Elevator Traffic Analysis: Analytical Versus Simulated
The two main classifications of traffic analysis are compared and contrasted, with the work of many experts in the field cited.
by Dr. Albert So and Dr. Lutfi Al-Sharif
Traffic analysis is one of the three key areas associated with the study of elevator systems, along with drives and safety components. Elevator traffic analysis is fundamental to the planning and design of elevator systems. Over the years, different approaches have emerged, and they can be broadly classified into “analytical” and “simulated” categories. This article explores how these two approaches supplement each other, as well as a third approach, based on numerical methods (in effect, hybrids of the other two).
CIBSE Guide D: Transportation Systems in Buildings (with the 2010 edition being the latest) has been widely used around the world (in particular, Europe and Asia) as a useful reference by elevator engineers, planners, architects, consultants and code makers. These two approaches are mentioned as two models in Chapter 3 of the Guide. The first model uses a calculation method based on mathematical formulae, usually applicable to up-peak situations. Such a classical model has been used for nearly 80 years and results in a satisfactory solution for 90-95% of designs. This model is referred to the “analytical one” in this article; in it, a designer can perform the design by hand based on the equations available. The second model, which has been in use for more than 45 years, is based on a discrete digital simulation of the movement of elevators in a building and passenger dynamics. When the Guide was prepared, simulations were considered relatively slow, but as computer technology advanced, there has been a quantum leap in the performance of simulations due to higher processing power that has led to shorter simulation times.
The entire process of simulation is presented in Chapter 4 of the Guide. It starts with passengers arriving at the landings, followed by registering their landing calls, boarding the elevators when they arrive and registering their car calls. It ends with passengers alighting at their destination floors. It is accepted that simulation is, by itself, a very powerful tool. However, the Guide suggests that the good practice is to start all design exercises with a traditional round-trip time (RTT) calculation for the following reasons:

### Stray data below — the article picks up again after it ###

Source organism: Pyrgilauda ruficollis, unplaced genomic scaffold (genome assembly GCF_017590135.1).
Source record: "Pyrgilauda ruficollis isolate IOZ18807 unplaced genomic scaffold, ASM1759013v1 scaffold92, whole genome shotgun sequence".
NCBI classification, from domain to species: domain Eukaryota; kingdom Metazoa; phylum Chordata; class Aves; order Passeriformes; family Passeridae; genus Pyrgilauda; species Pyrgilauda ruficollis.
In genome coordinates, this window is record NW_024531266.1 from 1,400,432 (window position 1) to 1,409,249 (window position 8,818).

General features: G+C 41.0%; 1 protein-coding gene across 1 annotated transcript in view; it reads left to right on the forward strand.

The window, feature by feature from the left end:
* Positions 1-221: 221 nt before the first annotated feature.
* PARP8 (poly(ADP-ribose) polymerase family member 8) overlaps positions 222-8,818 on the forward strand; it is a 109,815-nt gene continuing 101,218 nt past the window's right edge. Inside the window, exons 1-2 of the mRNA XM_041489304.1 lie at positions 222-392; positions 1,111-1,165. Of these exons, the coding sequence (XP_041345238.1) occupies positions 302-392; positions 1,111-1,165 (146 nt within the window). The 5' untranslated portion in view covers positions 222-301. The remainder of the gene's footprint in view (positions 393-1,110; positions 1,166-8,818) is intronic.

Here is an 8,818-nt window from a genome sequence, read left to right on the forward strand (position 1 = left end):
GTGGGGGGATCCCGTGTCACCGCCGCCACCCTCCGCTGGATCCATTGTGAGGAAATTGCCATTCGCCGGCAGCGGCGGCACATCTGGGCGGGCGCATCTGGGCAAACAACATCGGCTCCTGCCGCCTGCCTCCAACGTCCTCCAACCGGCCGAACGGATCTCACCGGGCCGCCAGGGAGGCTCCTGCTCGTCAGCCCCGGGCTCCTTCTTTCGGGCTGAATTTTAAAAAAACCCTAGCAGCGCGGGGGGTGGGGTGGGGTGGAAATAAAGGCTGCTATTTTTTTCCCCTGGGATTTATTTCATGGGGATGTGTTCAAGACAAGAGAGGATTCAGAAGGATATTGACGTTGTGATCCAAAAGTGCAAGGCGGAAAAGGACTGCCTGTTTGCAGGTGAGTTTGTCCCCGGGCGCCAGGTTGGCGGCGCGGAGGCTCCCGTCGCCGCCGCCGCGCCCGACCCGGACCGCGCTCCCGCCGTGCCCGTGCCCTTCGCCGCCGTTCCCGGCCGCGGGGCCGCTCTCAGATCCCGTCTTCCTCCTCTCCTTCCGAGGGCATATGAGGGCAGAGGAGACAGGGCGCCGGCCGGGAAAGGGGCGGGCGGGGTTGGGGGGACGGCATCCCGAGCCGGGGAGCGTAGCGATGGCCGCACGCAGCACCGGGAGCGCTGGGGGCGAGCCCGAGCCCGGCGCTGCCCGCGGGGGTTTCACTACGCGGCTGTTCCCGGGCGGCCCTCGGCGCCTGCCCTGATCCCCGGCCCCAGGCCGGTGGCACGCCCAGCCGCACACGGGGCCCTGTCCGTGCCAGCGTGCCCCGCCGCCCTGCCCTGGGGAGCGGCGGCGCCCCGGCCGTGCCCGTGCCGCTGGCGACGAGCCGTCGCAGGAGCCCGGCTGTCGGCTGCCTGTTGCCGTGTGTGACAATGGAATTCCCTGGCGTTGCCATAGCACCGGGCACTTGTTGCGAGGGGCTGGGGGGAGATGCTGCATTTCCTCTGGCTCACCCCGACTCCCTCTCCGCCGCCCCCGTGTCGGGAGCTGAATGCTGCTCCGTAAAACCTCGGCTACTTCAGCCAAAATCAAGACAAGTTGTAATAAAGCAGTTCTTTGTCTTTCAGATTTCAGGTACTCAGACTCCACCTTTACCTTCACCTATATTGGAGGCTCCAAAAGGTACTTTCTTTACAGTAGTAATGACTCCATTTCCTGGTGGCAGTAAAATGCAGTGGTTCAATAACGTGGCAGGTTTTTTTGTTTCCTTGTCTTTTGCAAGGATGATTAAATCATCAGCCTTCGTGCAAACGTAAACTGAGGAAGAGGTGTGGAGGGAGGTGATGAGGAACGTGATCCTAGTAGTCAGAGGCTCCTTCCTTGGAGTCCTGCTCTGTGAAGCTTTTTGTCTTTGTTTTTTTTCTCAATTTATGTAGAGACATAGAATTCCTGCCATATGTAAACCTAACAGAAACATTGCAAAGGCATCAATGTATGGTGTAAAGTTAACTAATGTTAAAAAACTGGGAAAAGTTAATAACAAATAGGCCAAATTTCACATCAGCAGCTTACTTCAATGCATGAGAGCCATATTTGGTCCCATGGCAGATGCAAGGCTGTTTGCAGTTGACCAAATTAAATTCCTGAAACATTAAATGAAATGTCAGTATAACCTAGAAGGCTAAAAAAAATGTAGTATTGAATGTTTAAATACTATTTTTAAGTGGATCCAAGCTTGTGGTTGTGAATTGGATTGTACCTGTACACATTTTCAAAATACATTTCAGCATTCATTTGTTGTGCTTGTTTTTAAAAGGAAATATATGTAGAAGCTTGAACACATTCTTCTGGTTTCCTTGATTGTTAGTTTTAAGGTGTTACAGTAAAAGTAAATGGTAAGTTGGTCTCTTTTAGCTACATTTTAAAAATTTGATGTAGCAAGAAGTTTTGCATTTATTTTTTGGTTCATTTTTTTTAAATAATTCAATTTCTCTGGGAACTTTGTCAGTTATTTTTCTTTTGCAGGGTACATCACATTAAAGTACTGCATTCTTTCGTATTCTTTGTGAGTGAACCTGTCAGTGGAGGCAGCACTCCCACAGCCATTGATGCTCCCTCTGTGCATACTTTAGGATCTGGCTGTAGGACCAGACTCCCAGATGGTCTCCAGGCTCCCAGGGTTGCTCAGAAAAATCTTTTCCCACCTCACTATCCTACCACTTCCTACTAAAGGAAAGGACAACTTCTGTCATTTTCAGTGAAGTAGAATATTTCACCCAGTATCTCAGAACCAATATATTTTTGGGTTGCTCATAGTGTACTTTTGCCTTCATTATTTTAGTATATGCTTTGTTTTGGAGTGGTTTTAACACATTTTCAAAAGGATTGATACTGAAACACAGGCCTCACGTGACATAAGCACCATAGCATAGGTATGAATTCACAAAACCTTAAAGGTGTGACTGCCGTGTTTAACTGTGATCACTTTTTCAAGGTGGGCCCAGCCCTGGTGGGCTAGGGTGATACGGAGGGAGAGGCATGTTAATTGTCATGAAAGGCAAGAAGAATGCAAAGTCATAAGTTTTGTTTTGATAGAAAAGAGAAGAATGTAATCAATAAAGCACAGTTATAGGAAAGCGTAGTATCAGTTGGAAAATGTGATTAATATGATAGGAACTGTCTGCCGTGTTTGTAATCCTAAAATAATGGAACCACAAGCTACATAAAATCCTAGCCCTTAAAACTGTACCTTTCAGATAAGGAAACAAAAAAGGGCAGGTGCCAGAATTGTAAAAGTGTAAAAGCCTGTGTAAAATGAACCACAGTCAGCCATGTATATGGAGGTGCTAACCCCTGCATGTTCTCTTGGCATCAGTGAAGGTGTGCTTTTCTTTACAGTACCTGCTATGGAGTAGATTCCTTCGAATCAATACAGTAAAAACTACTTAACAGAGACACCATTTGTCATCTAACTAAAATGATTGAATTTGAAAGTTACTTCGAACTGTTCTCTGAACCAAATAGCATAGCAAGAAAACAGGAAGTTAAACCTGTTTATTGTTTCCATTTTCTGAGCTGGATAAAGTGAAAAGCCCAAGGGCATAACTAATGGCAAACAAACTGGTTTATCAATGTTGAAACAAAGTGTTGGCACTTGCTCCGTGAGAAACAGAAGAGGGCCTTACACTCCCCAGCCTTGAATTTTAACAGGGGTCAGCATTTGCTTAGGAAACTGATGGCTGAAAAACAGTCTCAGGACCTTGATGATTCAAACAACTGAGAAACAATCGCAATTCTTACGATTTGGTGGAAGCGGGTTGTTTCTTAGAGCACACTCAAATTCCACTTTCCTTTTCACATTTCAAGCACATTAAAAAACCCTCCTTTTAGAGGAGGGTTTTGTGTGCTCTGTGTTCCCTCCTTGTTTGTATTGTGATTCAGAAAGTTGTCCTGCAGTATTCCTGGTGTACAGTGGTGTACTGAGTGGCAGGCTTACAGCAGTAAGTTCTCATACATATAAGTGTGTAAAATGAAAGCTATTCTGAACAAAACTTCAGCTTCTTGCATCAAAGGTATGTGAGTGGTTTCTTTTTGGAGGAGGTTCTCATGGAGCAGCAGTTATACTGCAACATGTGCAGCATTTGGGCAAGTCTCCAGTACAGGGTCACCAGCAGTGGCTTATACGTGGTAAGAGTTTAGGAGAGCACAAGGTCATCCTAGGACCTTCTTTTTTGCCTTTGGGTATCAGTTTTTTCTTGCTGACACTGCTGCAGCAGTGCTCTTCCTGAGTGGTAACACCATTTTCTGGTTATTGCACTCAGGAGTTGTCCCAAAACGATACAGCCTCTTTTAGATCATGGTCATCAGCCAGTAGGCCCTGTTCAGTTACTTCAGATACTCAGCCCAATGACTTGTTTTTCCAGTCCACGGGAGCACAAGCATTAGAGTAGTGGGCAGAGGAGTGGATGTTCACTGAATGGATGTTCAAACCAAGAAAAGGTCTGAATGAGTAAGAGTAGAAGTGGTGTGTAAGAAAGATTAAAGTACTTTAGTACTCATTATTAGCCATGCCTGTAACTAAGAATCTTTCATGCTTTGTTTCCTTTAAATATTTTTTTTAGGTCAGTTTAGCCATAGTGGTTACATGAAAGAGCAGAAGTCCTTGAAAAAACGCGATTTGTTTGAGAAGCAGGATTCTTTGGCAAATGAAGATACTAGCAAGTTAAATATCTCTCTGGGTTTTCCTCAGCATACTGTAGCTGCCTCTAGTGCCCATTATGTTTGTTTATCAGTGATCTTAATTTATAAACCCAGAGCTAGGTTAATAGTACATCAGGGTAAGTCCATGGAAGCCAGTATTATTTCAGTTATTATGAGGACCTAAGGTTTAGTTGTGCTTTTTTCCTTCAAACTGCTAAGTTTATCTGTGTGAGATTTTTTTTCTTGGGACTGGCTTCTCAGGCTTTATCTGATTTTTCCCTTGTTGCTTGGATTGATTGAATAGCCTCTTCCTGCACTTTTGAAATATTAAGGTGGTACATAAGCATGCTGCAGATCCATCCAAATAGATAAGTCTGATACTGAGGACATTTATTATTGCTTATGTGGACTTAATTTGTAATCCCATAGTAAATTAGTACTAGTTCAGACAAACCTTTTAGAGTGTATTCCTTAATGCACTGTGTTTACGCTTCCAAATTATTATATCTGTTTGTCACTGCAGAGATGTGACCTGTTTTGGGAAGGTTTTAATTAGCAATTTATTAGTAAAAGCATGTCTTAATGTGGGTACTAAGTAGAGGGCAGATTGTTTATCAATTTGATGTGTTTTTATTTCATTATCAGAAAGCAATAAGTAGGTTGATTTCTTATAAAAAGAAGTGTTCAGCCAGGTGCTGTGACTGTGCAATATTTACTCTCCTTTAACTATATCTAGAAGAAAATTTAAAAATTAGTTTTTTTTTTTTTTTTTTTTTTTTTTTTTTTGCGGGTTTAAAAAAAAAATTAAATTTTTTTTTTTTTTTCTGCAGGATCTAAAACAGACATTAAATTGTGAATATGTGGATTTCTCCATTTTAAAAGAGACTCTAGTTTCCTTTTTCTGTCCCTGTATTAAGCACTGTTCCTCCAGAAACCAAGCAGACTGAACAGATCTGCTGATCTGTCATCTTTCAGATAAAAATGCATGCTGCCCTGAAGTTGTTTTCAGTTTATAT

- The traditional analytical methods are well proven and have stood the test of time. Any differences found between results from the two approaches could alert designers to errors in the simulation.
- Simulation is rather complicated, and it is easy for less-experienced designers to make mistakes or unknowingly miss something.
- RTT calculations are easier and faster. So, the analytical methods could help guide designers adopt solutions that are worth testing by simulation.
Having said that, the Guide appreciates that simulations can model the elevator movements on a trip-by-trip basis, while the analytical method works on an “average” round trip. Moreover, simulations can evaluate passenger waiting time, transit times, dwell times, lobby times, etc., while the analytical method gives only an average interval. Simulations are much closer to “real life” and, therefore, more intuitive; they can model the supervisory control performance and, finally, can display a wide range of tables and graphs for designers’ reference.
Janne Sorsa and Dr. Marja-Liisa Siikonen are of the opinion that elevator planning for multistory buildings has been based on up-peak RTT calculation, while other traffic conditions are analyzed with elevator traffic simulation. Traffic simulation is also absolutely essential when planning advanced elevator systems for which standard up-peak equations do not apply. Such an opinion is in line with the Guide.
There are two approaches here: namely, derivations from first principle or from empirical formulae. As discussed earlier in this article, the underpinning consideration of the analytical approach is the RTT evaluation during an up-peak condition. The most widely used equation for such condition (noted in the Guide and works by Dr. Gina Barney[5 & 7]) is:
Here, tv = df/v, where df is the interfloor distance, v is the rated speed of the car, P is the number of passengers in the car, and ts (called “stopping time”) is tf(1) + to + tc – tv. (tf(1) is the single-floor flight time representing the time of acceleration and deceleration, to is the door-opening time, and tc is the door-closing time.) H is the highest reversal floor of the typical round trip; S is the expected number of stops of the trip. H (first derived by J. Schroeder) and S (first derived by Basset Jones) are given below.